With the advent of future developments in science and technology, we will assign more and more decision making to machines. At present this is evident in military systems in which electronic sensors maintain the ideal flight characteristics in advanced aircraft. The capacities of computers today exceed five hundred trillion bits of information per second. The complexity of today’s civilization is far too complex for human systems to manage without the assistance of electronic computers.
Computers of today are relatively primitive compared to those that will evolve in the future. Eventually the management of social systems will call for require electronic sensors interconnected with all phases of the social sequences thus eliminating the need for politics. Today modern industrial plants have built in automatic inventory systems, which order materials such as bearings and other mechanical replacements well in advance People became accustomed to live surrounded by the things that make their lives easier and more comfortable.
When we look back at previous centuries and especially at the 20th century we focus on wonderful events: trains, cars, planes making distance shorter; rockets taking people out into space; our homes and offices taken over by successive waves of electronic equipment, including telephones, TVs, faxes, computers, cell phones, Internet facilities, and electronic liberties. Scientific and technological achievements follow so called folklore “science” which lays foundation for genuine science.
For example, common people predicted planes or television in the fairy tales flying carpets or mirrors that show other lands and people. Many fairy tale dreams came true, and the emergence of television proves this. Television has grown up all over the world, enabling nearly every country to share aspects of its culture and society with others. Practically every country in the world now has at least one broadcast television station. It came into being based on the inventions and discoveries of many scientists, engineers, managers.
The idea of television implied in its early stages of development of a combination of optical, mechanical and electronic technologies of capture transmit and display a visual image. All modern television system relies on the electronic technologies, and it is not compatible with the old mechanical type of television. But the knowledge gained from the work on mechanical – dependent systems was crucial in the development of fully electronic television. In early television era televisions were made to be sold from in the United Kingdom, United States, and Russia.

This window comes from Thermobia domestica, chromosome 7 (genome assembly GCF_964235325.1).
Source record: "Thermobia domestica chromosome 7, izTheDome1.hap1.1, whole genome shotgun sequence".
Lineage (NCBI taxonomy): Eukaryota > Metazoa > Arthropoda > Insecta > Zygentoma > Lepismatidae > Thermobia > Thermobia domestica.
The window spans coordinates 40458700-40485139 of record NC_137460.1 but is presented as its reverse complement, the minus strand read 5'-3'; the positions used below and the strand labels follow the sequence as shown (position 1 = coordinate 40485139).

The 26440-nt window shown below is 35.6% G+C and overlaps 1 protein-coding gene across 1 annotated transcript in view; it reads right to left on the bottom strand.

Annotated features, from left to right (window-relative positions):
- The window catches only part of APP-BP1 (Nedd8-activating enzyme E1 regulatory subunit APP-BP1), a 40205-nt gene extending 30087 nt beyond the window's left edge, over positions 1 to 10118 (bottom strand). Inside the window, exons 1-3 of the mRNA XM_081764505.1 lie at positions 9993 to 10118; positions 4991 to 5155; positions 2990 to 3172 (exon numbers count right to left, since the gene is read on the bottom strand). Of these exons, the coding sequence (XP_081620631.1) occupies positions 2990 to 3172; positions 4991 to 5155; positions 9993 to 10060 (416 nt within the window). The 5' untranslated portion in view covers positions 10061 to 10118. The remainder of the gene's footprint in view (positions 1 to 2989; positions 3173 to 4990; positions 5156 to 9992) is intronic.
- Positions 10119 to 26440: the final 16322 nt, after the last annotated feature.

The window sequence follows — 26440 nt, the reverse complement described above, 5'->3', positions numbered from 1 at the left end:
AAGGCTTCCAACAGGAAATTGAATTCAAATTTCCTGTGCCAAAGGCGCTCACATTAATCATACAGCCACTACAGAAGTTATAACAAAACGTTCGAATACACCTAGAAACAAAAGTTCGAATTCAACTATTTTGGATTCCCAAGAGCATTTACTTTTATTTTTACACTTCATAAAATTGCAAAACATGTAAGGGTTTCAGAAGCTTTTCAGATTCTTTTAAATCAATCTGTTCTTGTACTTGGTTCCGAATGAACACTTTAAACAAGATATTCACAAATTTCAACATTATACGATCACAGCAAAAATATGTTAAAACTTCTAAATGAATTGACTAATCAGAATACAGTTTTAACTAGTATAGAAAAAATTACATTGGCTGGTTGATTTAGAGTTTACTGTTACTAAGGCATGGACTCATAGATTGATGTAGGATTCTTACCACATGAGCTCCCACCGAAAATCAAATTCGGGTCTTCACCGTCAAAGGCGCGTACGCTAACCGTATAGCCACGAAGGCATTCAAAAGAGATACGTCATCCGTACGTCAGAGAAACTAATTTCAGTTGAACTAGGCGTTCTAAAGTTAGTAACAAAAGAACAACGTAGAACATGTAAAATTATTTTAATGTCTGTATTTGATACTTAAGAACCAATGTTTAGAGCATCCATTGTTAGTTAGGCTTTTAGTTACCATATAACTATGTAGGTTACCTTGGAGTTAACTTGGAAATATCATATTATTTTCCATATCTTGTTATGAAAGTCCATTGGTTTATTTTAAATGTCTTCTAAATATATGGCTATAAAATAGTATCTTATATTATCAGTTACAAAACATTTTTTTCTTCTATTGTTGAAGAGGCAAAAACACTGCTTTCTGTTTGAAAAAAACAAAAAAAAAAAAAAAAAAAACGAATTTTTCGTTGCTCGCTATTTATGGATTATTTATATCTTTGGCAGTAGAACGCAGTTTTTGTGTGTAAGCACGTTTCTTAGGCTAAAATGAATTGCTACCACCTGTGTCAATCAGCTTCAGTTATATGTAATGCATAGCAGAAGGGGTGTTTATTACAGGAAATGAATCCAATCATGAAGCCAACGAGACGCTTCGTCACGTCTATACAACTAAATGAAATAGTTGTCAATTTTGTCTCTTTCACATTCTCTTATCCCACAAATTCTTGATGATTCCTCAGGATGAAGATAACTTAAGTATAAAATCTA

The first person who demonstrated a working television was a famous Scottish engineer John Baird. John Baird, the son of a clergyman, was known for being of poor health for most of his life, but he nonetheless showed early signs of ingenuity. When he was twelve years old, he and some friends built a private telephone system which connected his bedroom to those of his friends across the street. The system worked well, but it had to be closed as one night a storm pulled down the wires that were stretched across by the boys and a man was hurt by the falling wires.
Baird had always been interested in science. He studied at Glasgow University, but the tuition was interrupted by the outbreak of World War One. When the war ended he set himself up in business, but his real dream was creating the television – a dream of many scientist for decades. By 1924 he managed to transmit a flickering image of a Maltese cross across a few feet. On October 2, 1925, Baird transmitted a picture of a human face – the face of a fifteen year old boy. He also gave the first demonstration of both colour and stereoscopic television.
In September 1929, the BBC started experimental transmission with Baird’s equipment. In the 30s his mechanical system was rapidly becoming obsolete as innovative electronic devises came into existence. When BBC committee of inquiry launched in 1935 a side by side trial between the existing television systems, American’s all-electronic system devised by Marconi was found to be the best. The Baird’s system was not chosen, and two years later the Baird’s system was dropped out the use. The history of television is remarkable, and it is tightly connected with the history of human civilization.
All these precious ideas and things are used by people in their everyday life; they are carefully kept in scientific museums such as the National media Museum in England or the Early Television Museum and the Museum of broadcast Communication in the USA. The mission of such museums is to collect, preserve and present technological content of human civilisation as well is to inform, entertain, and educate people. There is no doubt that television made our lives richer, more informative and colourful.
Somehow it made people of the world closer to each other. The society is aware of television and radio as having cultural, creative, and social significance. Both television and radio create communication platforms for common people, media-interested public and the professional community. But there is some anxiety in the society about such topic as violence, tabloid television and the quiz show scandals. The development of technologies moves on: we witness the emergence of such broadcasting technologies as the internet, mobile video and podcasting.